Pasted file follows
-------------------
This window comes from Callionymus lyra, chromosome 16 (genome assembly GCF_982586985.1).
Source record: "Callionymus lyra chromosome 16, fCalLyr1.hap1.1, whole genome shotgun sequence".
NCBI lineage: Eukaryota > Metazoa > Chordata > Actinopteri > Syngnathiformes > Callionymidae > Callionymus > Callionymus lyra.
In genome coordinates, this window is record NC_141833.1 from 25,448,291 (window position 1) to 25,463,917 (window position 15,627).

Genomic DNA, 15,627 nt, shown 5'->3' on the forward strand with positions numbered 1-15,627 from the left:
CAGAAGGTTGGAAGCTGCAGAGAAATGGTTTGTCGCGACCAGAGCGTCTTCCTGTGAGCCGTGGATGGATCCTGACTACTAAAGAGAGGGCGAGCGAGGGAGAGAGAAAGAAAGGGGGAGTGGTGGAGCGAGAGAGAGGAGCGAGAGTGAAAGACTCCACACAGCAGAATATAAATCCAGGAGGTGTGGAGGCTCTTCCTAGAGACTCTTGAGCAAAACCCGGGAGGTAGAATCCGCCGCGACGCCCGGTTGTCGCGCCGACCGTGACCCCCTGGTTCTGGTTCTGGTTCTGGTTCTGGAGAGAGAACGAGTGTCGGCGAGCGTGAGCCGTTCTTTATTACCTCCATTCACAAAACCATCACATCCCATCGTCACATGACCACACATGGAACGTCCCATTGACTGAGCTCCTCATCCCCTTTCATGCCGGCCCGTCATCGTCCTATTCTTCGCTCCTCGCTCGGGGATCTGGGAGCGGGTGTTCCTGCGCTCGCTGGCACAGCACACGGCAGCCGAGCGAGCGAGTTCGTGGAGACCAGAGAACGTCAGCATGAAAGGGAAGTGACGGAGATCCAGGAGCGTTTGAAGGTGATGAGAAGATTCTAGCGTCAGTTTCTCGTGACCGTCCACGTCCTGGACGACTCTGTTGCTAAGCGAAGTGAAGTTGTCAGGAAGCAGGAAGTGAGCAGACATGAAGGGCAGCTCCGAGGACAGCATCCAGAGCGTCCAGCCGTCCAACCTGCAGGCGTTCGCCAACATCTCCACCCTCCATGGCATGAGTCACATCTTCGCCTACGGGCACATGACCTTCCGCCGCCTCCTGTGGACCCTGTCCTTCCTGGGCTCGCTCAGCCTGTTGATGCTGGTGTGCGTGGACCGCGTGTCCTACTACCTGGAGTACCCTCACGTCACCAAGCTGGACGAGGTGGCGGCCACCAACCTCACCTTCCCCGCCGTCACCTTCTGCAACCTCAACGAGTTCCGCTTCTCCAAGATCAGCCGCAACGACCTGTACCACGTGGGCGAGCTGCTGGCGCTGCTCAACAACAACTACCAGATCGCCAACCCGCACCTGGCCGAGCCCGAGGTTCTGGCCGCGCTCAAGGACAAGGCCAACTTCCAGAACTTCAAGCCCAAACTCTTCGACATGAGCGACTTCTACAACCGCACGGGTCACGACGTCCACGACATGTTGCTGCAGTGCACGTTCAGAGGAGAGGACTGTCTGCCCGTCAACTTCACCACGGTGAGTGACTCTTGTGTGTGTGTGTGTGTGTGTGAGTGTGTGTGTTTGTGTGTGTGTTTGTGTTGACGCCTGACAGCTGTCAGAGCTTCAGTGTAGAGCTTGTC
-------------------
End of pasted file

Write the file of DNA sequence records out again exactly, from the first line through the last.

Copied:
This window comes from Callionymus lyra, chromosome 16 (genome assembly GCF_982586985.1).
Source record: "Callionymus lyra chromosome 16, fCalLyr1.hap1.1, whole genome shotgun sequence".
NCBI lineage: Eukaryota > Metazoa > Chordata > Actinopteri > Syngnathiformes > Callionymidae > Callionymus > Callionymus lyra.
In genome coordinates, this window is record NC_141833.1 from 25,448,291 (window position 1) to 25,463,917 (window position 15,627).

Genomic DNA, 15,627 nt, shown 5'->3' on the forward strand with positions numbered 1-15,627 from the left:
CAGAAGGTTGGAAGCTGCAGAGAAATGGTTTGTCGCGACCAGAGCGTCTTCCTGTGAGCCGTGGATGGATCCTGACTACTAAAGAGAGGGCGAGCGAGGGAGAGAGAAAGAAAGGGGGAGTGGTGGAGCGAGAGAGAGGAGCGAGAGTGAAAGACTCCACACAGCAGAATATAAATCCAGGAGGTGTGGAGGCTCTTCCTAGAGACTCTTGAGCAAAACCCGGGAGGTAGAATCCGCCGCGACGCCCGGTTGTCGCGCCGACCGTGACCCCCTGGTTCTGGTTCTGGTTCTGGTTCTGGAGAGAGAACGAGTGTCGGCGAGCGTGAGCCGTTCTTTATTACCTCCATTCACAAAACCATCACATCCCATCGTCACATGACCACACATGGAACGTCCCATTGACTGAGCTCCTCATCCCCTTTCATGCCGGCCCGTCATCGTCCTATTCTTCGCTCCTCGCTCGGGGATCTGGGAGCGGGTGTTCCTGCGCTCGCTGGCACAGCACACGGCAGCCGAGCGAGCGAGTTCGTGGAGACCAGAGAACGTCAGCATGAAAGGGAAGTGACGGAGATCCAGGAGCGTTTGAAGGTGATGAGAAGATTCTAGCGTCAGTTTCTCGTGACCGTCCACGTCCTGGACGACTCTGTTGCTAAGCGAAGTGAAGTTGTCAGGAAGCAGGAAGTGAGCAGACATGAAGGGCAGCTCCGAGGACAGCATCCAGAGCGTCCAGCCGTCCAACCTGCAGGCGTTCGCCAACATCTCCACCCTCCATGGCATGAGTCACATCTTCGCCTACGGGCACATGACCTTCCGCCGCCTCCTGTGGACCCTGTCCTTCCTGGGCTCGCTCAGCCTGTTGATGCTGGTGTGCGTGGACCGCGTGTCCTACTACCTGGAGTACCCTCACGTCACCAAGCTGGACGAGGTGGCGGCCACCAACCTCACCTTCCCCGCCGTCACCTTCTGCAACCTCAACGAGTTCCGCTTCTCCAAGATCAGCCGCAACGACCTGTACCACGTGGGCGAGCTGCTGGCGCTGCTCAACAACAACTACCAGATCGCCAACCCGCACCTGGCCGAGCCCGAGGTTCTGGCCGCGCTCAAGGACAAGGCCAACTTCCAGAACTTCAAGCCCAAACTCTTCGACATGAGCGACTTCTACAACCGCACGGGTCACGACGTCCACGACATGTTGCTGCAGTGCACGTTCAGAGGAGAGGACTGTCTGCCCGTCAACTTCACCACGGTGAGTGACTCTTGTGTGTGTGTGTGTGTGTGTGAGTGTGTGTGTTTGTGTGTGTGTTTGTGTTGACGCCTGACAGCTGTCAGAGCTTCAGTGTAGAGCTTGTC